HDL-Atherosclerosis Treatment Study (HATS)

The safety and scientific validity of this study is the responsibility of the study sponsor and investigators. Listing a study does not mean it has been evaluated by the U.S. Federal Government. Read our disclaimer for details. Identifier: NCT00000553
Recruitment Status : Completed
First Posted : October 28, 1999
Last Update Posted : February 10, 2016
National Heart, Lung, and Blood Institute (NHLBI)
Information provided by:
University of Washington

Brief Summary:
To measure the effects of lipid-lowering drugs and/or antioxidant vitamins on progression or regression of coronary heart disease as measured by quantitative angiography in patients with low high density lipoprotein (HDL) cholesterol.

Condition or disease Intervention/treatment Phase
Cardiovascular Diseases Coronary Disease Heart Diseases Myocardial Ischemia Drug: simvastatin Drug: niacin Drug: antioxidants Phase 3

Detailed Description:


More than one-third of patients with coronary disease have "low" high density lipoprotein cholesterol (HDLc) levels (less than 35 mg/dl; United States 20th percentile) and "normal" low density lipoprotein cholesterol (LDLc) (less than 145; United States mean), a group for whom current treatment guidelines are not based on clinical trial data. Low HDLc levels are strong, independent predictors of cardiovascular disease and cardiovascular mortality risk, equally so for both men and women. This high coronary artery disease risk may be due to an imbalance between delivery of cholesterol into the arterial intima by LDL and its removal by HDL. Also, since HDL serve as antioxidants and cytoprotectants, an important HDL role may be to prevent LDL oxidation and thus limit macrophage-mediated intimal lipid accumulation or to prevent vascular cell toxicity. Recent epidemiologic, experimental, and clinical trial evidence suggests that a 15 mg/dl rise in HDL cholesterol would reduce coronary artery disease incidence and mortality by 30 to 70 percent and that antioxidant vitamins E, C, and beta-carotene might reduce coronary artery disease events and atherogenesis. The potential absolute benefit is much greater in those with existing coronary artery disease. It has also been shown that HDLc rises in response to exercise, smoking cessation, weight reduction, and monounsaturated fats.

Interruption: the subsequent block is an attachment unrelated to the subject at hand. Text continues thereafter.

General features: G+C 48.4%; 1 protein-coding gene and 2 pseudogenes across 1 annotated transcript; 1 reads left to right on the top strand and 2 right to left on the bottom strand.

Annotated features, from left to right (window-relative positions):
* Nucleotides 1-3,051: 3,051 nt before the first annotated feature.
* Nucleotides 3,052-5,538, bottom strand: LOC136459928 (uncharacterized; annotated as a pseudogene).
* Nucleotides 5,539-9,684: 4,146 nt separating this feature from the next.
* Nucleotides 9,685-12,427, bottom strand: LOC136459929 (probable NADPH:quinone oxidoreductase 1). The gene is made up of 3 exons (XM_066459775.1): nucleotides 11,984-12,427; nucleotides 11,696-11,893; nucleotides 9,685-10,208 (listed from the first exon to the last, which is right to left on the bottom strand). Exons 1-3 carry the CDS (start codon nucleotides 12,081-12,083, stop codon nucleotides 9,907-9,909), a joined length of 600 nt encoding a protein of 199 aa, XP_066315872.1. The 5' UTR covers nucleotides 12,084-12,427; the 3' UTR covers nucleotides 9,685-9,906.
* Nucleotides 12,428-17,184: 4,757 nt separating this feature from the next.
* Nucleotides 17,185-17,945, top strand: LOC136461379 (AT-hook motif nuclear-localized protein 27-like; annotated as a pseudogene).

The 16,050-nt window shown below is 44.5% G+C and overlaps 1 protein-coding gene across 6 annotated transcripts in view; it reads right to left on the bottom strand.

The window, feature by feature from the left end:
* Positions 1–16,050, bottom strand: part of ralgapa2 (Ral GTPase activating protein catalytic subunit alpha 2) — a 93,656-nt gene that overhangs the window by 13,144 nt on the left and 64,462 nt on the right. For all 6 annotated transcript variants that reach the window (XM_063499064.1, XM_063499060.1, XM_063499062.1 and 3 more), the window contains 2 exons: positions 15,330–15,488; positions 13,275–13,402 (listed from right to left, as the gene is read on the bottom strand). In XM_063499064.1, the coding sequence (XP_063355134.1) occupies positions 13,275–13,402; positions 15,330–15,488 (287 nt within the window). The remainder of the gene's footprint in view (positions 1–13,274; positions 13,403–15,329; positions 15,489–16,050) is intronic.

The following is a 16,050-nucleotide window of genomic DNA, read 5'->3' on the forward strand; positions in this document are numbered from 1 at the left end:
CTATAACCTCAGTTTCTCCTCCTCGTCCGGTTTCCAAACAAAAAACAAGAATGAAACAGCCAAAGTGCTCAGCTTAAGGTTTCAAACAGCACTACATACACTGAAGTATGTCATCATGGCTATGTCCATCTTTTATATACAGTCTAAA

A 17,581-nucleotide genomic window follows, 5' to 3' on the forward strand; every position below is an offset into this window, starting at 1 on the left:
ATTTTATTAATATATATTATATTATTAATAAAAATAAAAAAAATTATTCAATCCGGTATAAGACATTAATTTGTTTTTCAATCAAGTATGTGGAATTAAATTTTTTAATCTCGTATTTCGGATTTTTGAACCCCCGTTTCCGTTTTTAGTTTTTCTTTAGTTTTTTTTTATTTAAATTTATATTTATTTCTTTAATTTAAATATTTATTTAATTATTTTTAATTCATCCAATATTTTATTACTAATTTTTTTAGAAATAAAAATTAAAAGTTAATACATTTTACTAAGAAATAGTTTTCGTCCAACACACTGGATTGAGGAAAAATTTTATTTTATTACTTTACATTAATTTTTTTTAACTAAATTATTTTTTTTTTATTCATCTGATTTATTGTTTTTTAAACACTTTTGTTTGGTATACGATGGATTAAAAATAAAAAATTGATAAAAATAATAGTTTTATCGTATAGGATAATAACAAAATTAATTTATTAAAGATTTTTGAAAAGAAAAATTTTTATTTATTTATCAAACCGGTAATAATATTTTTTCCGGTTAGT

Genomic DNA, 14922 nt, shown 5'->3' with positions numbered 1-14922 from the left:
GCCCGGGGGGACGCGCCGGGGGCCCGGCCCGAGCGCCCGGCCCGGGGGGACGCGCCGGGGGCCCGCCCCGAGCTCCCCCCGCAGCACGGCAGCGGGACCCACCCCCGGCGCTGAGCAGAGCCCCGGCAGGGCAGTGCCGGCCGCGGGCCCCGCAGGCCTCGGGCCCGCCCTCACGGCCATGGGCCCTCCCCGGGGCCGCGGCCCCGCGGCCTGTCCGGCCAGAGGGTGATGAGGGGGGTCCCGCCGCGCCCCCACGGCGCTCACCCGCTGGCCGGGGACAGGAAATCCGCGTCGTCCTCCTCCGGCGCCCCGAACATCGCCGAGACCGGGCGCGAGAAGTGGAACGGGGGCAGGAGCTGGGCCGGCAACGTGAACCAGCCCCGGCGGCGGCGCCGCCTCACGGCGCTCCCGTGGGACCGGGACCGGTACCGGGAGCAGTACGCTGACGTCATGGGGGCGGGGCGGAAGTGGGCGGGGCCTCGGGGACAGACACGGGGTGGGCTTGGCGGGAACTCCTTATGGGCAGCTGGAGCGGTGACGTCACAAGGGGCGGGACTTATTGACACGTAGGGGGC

Randomized, Phase III. Each patient was randomly assigned to a lipid-altering strategy or its placebo and to an antioxidant vitamin strategy or its placebo, in a 2 x 2 factorial design. The four groups were simvastatin-niacin plus an antioxidant vitamin cocktail; simvastatin-niacin plus vitamin placebo; antioxidant vitamins alone plus simvastatin-niacin placebo; or placebos for both strategies. All groups were counseled with respect to diet, exercise, and smoking cessation. The primary endpoint was the average change in proximal obstructive disease during the 2.5 year interval between baseline and the followup study. Secondary endpoints included the frequency of cardiac events, including cardiac death, confirmed non-fatal myocardial infarction, cerebrovascular accident, or revascularization by bypass or angioplasty for medically refractory unstable ischemia. The trial ended in August, 1999.

Study Type : Interventional  (Clinical Trial)
Allocation: Randomized
Intervention Model: Factorial Assignment
Primary Purpose: Prevention
Study Start Date : September 1994
Study Completion Date : February 2001

Information from the National Library of Medicine

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Ages Eligible for Study:   35 Years to 68 Years   (Adult, Older Adult)
Sexes Eligible for Study:   All
Accepts Healthy Volunteers:   No
Men and women with low HDL cholesterol, with at least one 50% stenotic coronary lesion or three 30% stenotic coronary lesions. Women range in age from 35 to less than 68 and men from 35 to less than 63.

Information from the National Library of Medicine

To learn more about this study, you or your doctor may contact the study research staff using the contact information provided by the sponsor.

Please refer to this study by its identifier (NCT number): NCT00000553

Sponsors and Collaborators
University of Washington
National Heart, Lung, and Blood Institute (NHLBI)
OverallOfficial: Bruce Brown University of Washington

Publications automatically indexed to this study by Identifier (NCT Number): Identifier: NCT00000553     History of Changes
Other Study ID Numbers: 97
R01HL049546 ( U.S. NIH Grant/Contract )
First Posted: October 28, 1999    Key Record Dates
Last Update Posted: February 10, 2016
Last Verified: March 2005

Additional relevant MeSH terms:
Cardiovascular Diseases
Heart Diseases
Coronary Disease
Coronary Artery Disease
Myocardial Ischemia
Pathologic Processes
Vascular Diseases
Arterial Occlusive Diseases
Anticholesteremic Agents
Hypolipidemic Agents
Molecular Mechanisms of Pharmacological Action
Lipid Regulating Agents
Hydroxymethylglutaryl-CoA Reductase Inhibitors
Enzyme Inhibitors
Protective Agents
Physiological Effects of Drugs